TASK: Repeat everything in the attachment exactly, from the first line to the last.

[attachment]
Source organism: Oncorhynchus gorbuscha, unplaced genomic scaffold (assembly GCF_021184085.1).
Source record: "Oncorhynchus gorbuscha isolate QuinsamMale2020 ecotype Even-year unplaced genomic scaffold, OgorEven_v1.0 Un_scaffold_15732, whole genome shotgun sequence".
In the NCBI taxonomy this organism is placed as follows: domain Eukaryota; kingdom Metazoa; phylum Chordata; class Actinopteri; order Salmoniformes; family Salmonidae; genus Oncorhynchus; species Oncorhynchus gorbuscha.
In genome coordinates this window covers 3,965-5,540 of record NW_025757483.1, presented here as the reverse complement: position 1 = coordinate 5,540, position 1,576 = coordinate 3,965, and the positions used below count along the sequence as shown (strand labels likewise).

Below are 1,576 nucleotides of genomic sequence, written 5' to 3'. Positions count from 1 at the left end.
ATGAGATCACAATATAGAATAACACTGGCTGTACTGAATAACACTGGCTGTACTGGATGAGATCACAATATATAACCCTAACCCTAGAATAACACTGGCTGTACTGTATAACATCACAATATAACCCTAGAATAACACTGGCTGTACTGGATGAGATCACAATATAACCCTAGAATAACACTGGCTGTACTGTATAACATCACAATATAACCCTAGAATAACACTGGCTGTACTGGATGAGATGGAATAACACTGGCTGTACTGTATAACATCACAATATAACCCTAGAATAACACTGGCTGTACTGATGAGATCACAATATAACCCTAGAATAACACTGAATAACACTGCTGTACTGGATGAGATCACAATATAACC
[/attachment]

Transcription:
Source organism: Oncorhynchus gorbuscha, unplaced genomic scaffold (assembly GCF_021184085.1).
Source record: "Oncorhynchus gorbuscha isolate QuinsamMale2020 ecotype Even-year unplaced genomic scaffold, OgorEven_v1.0 Un_scaffold_15732, whole genome shotgun sequence".
In the NCBI taxonomy this organism is placed as follows: domain Eukaryota; kingdom Metazoa; phylum Chordata; class Actinopteri; order Salmoniformes; family Salmonidae; genus Oncorhynchus; species Oncorhynchus gorbuscha.
In genome coordinates this window covers 3,965-5,540 of record NW_025757483.1, presented here as the reverse complement: position 1 = coordinate 5,540, position 1,576 = coordinate 3,965, and the positions used below count along the sequence as shown (strand labels likewise).

Below are 1,576 nucleotides of genomic sequence, written 5' to 3'. Positions count from 1 at the left end.
ATGAGATCACAATATAGAATAACACTGGCTGTACTGAATAACACTGGCTGTACTGGATGAGATCACAATATATAACCCTAACCCTAGAATAACACTGGCTGTACTGTATAACATCACAATATAACCCTAGAATAACACTGGCTGTACTGGATGAGATCACAATATAACCCTAGAATAACACTGGCTGTACTGTATAACATCACAATATAACCCTAGAATAACACTGGCTGTACTGGATGAGATGGAATAACACTGGCTGTACTGTATAACATCACAATATAACCCTAGAATAACACTGGCTGTACTGATGAGATCACAATATAACCCTAGAATAACACTGAATAACACTGCTGTACTGGATGAGATCACAATATAACC